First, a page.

• Develop your system of communication.
  • Inspect what you expect.
  • Continually tweak and refine your vision, coupled with precise execution.
  • Minimize your number of enemies; develop, nurture and respect relationships.
  • Never let them see you sweat and have an unrelenting work ethic — getting the position is just the beginning.
  • Develop a passion for what you do.
  • Determine what makes your talents and skills unique.
  • Keep a balanced life, have fun and don’t stay too long.

Bumphus explained each point and how they tied into leadership. For example, changing one’s mind is OK. He noted that it wasn’t so long along that the prevalent thought was that community college students “had a right to fail,” meaning it was up to them to determine which classes to take and ensure their success. Today, efforts like AACC’s Pathways initiative help students focus on a program of study and provide services such as counseling to guide them toward success.

Bumphus also expanded on what he means by “inspect what you expect.” As a college leader, it’s advisable to check with your team to ensure things are running smoothly. Don’t micromanage, but do understand how things work.

“You don’t want to get in the weeds, but know what’s in the weeds,” Bumphus said.

Be prepared

Several attendees, most of whom come from four-year institutions, queried Bumphus about becoming a community college president. One person asked if coming from the university sector would exclude candidates from CEO positions.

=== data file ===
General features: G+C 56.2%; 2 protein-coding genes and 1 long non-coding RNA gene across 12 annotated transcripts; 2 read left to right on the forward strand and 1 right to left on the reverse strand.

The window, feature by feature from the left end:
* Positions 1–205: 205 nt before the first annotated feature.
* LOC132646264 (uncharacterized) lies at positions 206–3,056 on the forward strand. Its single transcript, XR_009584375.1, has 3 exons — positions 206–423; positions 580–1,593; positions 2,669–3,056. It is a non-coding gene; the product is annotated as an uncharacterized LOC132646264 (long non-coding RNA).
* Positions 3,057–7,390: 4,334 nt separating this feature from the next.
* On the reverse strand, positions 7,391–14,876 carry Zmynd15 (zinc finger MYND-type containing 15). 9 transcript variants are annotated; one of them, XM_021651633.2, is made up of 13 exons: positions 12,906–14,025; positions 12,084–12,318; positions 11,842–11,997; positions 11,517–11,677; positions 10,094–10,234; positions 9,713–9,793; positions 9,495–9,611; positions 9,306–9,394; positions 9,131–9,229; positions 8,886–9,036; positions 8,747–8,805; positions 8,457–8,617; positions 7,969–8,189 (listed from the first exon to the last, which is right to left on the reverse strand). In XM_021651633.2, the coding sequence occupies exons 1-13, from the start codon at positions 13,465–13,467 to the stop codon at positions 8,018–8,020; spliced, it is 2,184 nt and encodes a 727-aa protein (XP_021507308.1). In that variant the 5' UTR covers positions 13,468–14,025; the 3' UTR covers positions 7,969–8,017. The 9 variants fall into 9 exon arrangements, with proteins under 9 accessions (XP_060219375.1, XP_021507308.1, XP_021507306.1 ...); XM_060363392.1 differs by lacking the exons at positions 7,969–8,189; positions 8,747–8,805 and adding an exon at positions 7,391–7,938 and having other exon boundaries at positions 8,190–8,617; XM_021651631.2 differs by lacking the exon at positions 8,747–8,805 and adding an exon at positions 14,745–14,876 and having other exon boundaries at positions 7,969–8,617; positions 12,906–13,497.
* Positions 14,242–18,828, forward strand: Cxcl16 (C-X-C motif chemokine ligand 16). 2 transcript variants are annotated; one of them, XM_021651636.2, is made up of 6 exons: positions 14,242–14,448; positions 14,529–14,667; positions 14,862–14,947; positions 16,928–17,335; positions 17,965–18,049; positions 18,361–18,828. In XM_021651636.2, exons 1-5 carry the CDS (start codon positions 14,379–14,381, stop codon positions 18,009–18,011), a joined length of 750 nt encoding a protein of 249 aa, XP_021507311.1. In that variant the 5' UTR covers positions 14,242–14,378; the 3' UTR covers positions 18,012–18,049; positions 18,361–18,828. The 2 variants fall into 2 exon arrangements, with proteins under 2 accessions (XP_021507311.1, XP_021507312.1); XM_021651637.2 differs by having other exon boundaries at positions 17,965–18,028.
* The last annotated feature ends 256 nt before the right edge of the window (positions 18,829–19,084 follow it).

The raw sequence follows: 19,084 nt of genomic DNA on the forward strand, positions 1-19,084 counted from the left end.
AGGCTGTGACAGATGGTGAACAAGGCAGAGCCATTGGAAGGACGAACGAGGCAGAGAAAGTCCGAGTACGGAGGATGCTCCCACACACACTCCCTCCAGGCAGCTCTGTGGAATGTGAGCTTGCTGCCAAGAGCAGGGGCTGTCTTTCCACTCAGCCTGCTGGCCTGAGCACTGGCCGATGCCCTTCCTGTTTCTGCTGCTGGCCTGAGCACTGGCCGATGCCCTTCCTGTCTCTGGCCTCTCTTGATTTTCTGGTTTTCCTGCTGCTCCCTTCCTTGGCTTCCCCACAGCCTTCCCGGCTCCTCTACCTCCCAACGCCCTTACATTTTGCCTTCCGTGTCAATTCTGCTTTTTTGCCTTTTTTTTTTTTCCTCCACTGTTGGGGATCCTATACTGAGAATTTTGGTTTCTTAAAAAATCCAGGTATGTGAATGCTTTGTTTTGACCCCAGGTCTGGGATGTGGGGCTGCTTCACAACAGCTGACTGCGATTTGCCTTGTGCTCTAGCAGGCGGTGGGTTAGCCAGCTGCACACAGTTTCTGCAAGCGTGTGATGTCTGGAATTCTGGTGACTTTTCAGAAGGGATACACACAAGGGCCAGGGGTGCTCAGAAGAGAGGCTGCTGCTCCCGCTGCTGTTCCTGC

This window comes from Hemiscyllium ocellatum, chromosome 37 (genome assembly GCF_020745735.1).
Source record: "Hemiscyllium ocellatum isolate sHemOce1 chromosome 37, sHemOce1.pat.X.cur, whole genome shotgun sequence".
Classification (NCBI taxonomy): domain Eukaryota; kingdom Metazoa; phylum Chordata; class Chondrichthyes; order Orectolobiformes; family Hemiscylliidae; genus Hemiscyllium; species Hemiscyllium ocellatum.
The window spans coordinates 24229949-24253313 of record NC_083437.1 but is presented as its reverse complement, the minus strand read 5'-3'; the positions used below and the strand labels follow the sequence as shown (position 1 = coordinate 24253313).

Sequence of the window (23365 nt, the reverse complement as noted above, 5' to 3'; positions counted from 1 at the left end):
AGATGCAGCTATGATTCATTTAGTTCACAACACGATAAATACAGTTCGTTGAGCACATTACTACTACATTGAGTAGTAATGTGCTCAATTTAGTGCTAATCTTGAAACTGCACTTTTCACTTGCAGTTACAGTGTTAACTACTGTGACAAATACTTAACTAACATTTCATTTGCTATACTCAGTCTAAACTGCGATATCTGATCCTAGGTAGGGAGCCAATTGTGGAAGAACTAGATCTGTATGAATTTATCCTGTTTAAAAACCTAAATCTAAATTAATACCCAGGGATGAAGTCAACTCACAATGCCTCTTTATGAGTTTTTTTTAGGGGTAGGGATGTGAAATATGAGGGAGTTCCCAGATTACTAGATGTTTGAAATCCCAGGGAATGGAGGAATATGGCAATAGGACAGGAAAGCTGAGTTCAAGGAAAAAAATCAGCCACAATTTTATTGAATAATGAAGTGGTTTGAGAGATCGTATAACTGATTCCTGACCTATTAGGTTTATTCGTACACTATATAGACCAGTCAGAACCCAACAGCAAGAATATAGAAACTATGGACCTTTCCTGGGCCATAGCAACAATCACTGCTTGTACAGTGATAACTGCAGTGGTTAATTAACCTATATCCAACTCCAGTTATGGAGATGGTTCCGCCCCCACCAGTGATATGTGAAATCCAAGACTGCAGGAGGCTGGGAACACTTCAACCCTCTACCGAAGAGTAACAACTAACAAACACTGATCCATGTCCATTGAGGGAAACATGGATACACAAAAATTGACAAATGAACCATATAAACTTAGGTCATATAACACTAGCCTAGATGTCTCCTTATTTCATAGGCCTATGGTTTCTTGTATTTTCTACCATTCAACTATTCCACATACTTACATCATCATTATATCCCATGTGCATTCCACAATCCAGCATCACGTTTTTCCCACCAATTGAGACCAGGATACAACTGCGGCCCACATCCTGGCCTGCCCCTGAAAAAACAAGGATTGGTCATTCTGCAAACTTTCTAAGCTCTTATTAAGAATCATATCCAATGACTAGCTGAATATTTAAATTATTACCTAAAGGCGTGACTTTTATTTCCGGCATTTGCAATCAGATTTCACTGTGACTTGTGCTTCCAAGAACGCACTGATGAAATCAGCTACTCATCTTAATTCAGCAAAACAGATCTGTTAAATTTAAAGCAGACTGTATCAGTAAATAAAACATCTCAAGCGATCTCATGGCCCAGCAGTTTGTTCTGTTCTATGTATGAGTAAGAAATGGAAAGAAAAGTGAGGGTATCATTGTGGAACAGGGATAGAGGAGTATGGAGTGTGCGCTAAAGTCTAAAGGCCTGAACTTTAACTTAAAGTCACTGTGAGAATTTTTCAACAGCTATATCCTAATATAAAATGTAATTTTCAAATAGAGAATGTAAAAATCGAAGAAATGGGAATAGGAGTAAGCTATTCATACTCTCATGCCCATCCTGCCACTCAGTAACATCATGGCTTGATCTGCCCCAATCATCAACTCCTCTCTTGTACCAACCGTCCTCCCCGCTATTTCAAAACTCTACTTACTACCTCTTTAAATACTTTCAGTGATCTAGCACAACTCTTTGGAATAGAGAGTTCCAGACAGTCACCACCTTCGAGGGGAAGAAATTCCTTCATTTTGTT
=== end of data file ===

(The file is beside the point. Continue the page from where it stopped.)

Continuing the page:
“That’s not the case,” Bumphus said, but he recommended becoming familiar with community colleges before applying. He noted a university vice president who wants to be a community college president, but during an interview the candidate highlighted his work in research.

“Our faculty is not focused on research. They are focused on teaching,” Bumphus said.

University officials interested in exploring careers at community colleges can visit their local two-year college and become familiar with its operations, programs and challenges. Student transfers continue to be important for both community colleges and four-year institutions, and it would be a good area to study, Bumphus said. He also recommended learning about dual enrollment and other partnerships between community colleges and K-12 systems that are aimed at improving college readiness.

Those interested in working at community colleges can also participate in AACC’s professional development programs, such as its Future Leaders Institute, where participants can learn about the vision and philosophy of community colleges, as well as network with current community college presidents.

Although applicants for leadership positions don’t have to come from a community college, it does help, Bumphus said. Positions to get valuable experience are available, though they may require relocating, sometimes to parts of the country that might not be personally appealing.

“You have to be able to take that leap of faith,” he said.

About the Author

Matthew Dembicki
is editor of Community College Daily.